Projects inherently have risks. Some risks are high-stakes that could lead to major cost overruns or delays, while others are more minor that could lead to minor delays or changes to the scope of work. From our experience, we have found that it is important to identify and assess all potential risks early in the project development process to be able to mitigate them and avoid costly problems down the road.
Common Risks Associated with Tolling Technology and System Procurements
During tolling technology and system procurements, risk management should be implemented from the start. This includes identifying and assessing all potential risks, developing mitigation strategies, and monitoring risks throughout the project lifecycle. Some of the most common risks associated with tolling technology and system procurements include:
Technical risks: These risks can arise from the complexity of the technology or the lack of experience of the vendors that would be responding.
Cost risks: These risks can arise from inaccurate estimates, changes to the scope of work, or unforeseen expenses.
Schedule risks: These risks can arise from delays in the procurement process, the vendor’s inability to meet deadlines, or unforeseen circumstances.
Client/customer risks: These risks can arise from the client’s dissatisfaction with the technology, the vendor’s failure to meet the client’s requirements, or changes in the client’s needs.
Procurement risks: These risks can arise from the selection of an unreliable vendor, the negotiation of a poor contract, or the failure to monitor the vendor’s performance.
How Your Operation Model Affects Risks
A key aspect of risk management is understanding how the operation model may impact the ability to control the risk or whether it will enhance the need to transfer the risk. Examples include:
Publicly Financed (Policy): If the project is designed for congestion management alone, and the agency wants to be heavily involved in how traffic is being managed, the agency likely wants to operate the roadway. So, it will need to be involved in the end-to-end implementation to ensure the system is built to support their model.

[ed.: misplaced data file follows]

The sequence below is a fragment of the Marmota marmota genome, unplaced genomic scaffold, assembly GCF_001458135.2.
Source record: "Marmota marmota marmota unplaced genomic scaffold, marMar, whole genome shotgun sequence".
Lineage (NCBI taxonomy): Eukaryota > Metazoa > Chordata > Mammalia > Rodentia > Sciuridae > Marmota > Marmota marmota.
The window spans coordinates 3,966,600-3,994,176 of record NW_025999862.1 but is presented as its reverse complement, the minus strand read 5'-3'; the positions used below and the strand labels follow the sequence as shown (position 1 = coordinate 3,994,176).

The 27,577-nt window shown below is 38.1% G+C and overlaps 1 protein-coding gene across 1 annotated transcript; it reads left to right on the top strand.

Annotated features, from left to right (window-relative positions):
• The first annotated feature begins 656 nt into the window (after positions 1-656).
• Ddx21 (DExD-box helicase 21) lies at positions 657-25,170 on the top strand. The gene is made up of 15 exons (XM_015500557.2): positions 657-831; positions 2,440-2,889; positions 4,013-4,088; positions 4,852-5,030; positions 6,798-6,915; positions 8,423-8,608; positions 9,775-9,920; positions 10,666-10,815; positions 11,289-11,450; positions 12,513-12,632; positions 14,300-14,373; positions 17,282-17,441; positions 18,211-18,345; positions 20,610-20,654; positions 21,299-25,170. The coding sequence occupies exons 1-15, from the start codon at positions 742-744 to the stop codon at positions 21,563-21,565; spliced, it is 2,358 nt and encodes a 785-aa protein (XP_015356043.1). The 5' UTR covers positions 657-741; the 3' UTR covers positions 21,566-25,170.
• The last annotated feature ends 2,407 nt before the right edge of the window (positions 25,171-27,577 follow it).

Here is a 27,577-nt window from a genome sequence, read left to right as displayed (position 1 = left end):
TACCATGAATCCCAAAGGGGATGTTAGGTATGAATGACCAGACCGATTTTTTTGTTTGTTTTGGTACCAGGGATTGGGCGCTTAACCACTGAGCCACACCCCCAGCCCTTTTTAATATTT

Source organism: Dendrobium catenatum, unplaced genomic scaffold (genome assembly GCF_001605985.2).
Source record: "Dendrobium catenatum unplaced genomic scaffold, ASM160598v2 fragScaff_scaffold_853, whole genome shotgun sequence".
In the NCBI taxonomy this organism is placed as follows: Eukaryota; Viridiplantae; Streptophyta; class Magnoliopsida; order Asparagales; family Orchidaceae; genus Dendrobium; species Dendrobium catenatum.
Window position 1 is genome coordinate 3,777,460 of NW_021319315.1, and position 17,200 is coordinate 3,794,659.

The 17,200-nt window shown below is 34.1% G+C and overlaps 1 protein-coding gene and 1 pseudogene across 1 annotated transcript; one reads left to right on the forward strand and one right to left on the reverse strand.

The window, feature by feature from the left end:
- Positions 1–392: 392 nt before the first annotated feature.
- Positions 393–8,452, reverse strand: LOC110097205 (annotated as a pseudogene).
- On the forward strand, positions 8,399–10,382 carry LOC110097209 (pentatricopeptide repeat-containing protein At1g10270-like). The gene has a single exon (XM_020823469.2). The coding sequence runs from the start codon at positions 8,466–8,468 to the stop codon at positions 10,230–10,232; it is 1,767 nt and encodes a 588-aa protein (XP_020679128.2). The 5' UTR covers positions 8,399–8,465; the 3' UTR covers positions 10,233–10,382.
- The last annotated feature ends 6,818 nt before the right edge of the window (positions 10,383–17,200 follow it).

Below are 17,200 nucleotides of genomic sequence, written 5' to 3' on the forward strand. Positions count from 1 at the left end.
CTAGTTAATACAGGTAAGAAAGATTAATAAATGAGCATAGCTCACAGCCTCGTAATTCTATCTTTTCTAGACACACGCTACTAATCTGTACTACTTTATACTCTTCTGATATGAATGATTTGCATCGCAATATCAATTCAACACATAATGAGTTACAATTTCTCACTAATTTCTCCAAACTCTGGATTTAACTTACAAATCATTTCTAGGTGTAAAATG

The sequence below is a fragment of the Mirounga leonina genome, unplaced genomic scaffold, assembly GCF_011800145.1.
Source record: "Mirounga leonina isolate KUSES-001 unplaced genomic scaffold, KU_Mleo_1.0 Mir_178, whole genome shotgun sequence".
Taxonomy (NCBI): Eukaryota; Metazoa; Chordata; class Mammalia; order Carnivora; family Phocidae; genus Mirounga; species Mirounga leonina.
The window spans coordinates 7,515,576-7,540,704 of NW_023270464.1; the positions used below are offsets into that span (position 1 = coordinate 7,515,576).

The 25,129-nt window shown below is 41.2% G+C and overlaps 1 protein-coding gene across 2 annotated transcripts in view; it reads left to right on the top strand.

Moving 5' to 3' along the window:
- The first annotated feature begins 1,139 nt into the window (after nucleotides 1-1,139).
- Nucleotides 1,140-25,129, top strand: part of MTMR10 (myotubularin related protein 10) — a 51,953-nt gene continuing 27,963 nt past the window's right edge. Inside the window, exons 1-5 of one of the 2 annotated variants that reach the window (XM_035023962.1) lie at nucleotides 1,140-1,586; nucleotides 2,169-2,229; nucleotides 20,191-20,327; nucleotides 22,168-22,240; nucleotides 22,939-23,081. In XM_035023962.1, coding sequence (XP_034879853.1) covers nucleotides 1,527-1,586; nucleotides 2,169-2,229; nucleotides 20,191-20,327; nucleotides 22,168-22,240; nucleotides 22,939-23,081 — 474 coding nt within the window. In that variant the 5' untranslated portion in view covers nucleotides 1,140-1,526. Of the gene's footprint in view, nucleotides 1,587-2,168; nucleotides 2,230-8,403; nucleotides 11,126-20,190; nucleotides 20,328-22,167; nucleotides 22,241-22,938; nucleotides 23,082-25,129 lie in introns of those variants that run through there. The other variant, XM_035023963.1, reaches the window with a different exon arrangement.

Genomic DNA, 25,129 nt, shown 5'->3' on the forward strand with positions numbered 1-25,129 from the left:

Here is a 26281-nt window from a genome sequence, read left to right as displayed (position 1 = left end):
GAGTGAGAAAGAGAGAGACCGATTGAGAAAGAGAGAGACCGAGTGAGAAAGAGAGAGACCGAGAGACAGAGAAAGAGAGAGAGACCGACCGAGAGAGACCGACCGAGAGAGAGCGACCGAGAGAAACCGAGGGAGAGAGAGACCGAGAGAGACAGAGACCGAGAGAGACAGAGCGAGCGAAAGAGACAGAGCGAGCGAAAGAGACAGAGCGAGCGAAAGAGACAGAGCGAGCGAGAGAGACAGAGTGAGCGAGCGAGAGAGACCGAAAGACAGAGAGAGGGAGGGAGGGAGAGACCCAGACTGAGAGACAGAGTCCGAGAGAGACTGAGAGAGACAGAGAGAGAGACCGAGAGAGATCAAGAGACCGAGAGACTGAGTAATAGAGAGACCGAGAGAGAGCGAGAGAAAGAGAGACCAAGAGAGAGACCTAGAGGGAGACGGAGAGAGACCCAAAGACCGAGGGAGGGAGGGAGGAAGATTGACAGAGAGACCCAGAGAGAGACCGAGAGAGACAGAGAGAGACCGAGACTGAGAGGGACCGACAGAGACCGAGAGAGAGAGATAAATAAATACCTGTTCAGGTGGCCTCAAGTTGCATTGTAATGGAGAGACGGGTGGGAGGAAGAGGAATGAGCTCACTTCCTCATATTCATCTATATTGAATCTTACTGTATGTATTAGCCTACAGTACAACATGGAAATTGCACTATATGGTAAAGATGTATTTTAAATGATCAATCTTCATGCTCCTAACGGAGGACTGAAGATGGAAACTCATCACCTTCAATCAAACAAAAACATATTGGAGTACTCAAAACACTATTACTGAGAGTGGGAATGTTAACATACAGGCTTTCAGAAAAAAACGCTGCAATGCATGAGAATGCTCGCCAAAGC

Privately Financed (Risk): If a state or agency wants to shift the risk of funding and building a project, the agency may consider allowing a third-party to design, build, and finance the project, as well as operate and maintain the project according to clear performance requirements and stakeholder agreements. This supports a public-private partnership, which allows the road to be partially privately financed in exchange for revenue collection.
Public-Private Partnership (Funding/Revenue): If funding to build the project cannot be obtained by the state, and as a result the state needs revenue generation for additional projects, roadway improvements, or just maintenance, private equity can be used to implement the project, which is then handed over to the state to collect the revenue. What may work is a public-private partnership for the design-build portion of the project and an agency-operated and maintained facility.
Should you Control or Transfer Risks?
If you decide to control the risk, you have the authority to make changes to mitigate, or eliminate, the risk by modifying schedules and budgets, having more correspondence with stakeholders, and modifying the system design or configuration.
Transferring the risk is primarily selected as an option to mitigate the financial and schedule driven aspects of the project knowing the technical requirements expected by the owner will still control the design of the system.
In the end, risk is key to procurement. By carefully managing risks, project owners can help to ensure that their tolling technology and system procurements are successful. RS&H’s Tolls Consulting team has provided risk management services across the United States implementing greenfield tolling systems all the way to the procurement of an HOV declaration app to enhance the efficient use of priced managed lanes facilities.
If you are considering a tolling technology or system procurement, it is important to work with a procurement team that has experience in identifying and managing risks and mitigating potential problems. RS&H has been providing toll consulting services to public transportation and tolling authorities for more than 60 years. Our Tolls Consulting team within the Tolls Consulting Service Group are comprised of engineers and senior analysts who primarily serve as owner’s representatives assisting in
Procurement of toll systems/services
Management of toll system integrators
Overseeing the installation, integration, and testing of toll systems
Performing toll system audits and lifecycle reconciliations
Overseeing/reviewing tolling infrastructure design and intelligent transportation system (ITS) implementations
Overseeing the implementation and management of back-office systems
Verification of toll system network and software security
Implementation of new transportation programs
Want help integrating these solutions into your next project? Contact us to get started.
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